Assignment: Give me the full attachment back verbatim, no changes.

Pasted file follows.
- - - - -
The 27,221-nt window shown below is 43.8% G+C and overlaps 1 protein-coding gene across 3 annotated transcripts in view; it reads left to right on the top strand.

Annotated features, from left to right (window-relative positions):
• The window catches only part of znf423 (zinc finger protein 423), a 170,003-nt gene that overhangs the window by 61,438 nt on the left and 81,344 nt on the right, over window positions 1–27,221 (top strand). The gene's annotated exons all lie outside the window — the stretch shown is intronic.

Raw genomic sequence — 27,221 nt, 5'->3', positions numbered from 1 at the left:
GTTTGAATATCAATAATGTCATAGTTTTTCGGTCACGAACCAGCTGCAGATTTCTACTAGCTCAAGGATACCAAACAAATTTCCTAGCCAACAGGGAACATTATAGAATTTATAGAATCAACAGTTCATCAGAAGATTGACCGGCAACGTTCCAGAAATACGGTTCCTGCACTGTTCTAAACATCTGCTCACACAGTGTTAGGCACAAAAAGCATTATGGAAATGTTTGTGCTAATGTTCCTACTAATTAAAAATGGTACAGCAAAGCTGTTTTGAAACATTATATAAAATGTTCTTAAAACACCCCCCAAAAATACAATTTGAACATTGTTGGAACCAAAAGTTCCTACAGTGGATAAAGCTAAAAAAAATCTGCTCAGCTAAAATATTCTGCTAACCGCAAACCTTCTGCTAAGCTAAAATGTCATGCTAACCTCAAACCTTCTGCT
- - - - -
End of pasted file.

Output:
The 27,221-nt window shown below is 43.8% G+C and overlaps 1 protein-coding gene across 3 annotated transcripts in view; it reads left to right on the top strand.

Annotated features, from left to right (window-relative positions):
• The window catches only part of znf423 (zinc finger protein 423), a 170,003-nt gene that overhangs the window by 61,438 nt on the left and 81,344 nt on the right, over window positions 1–27,221 (top strand). The gene's annotated exons all lie outside the window — the stretch shown is intronic.

Raw genomic sequence — 27,221 nt, 5'->3', positions numbered from 1 at the left:
GTTTGAATATCAATAATGTCATAGTTTTTCGGTCACGAACCAGCTGCAGATTTCTACTAGCTCAAGGATACCAAACAAATTTCCTAGCCAACAGGGAACATTATAGAATTTATAGAATCAACAGTTCATCAGAAGATTGACCGGCAACGTTCCAGAAATACGGTTCCTGCACTGTTCTAAACATCTGCTCACACAGTGTTAGGCACAAAAAGCATTATGGAAATGTTTGTGCTAATGTTCCTACTAATTAAAAATGGTACAGCAAAGCTGTTTTGAAACATTATATAAAATGTTCTTAAAACACCCCCCAAAAATACAATTTGAACATTGTTGGAACCAAAAGTTCCTACAGTGGATAAAGCTAAAAAAAATCTGCTCAGCTAAAATATTCTGCTAACCGCAAACCTTCTGCTAAGCTAAAATGTCATGCTAACCTCAAACCTTCTGCT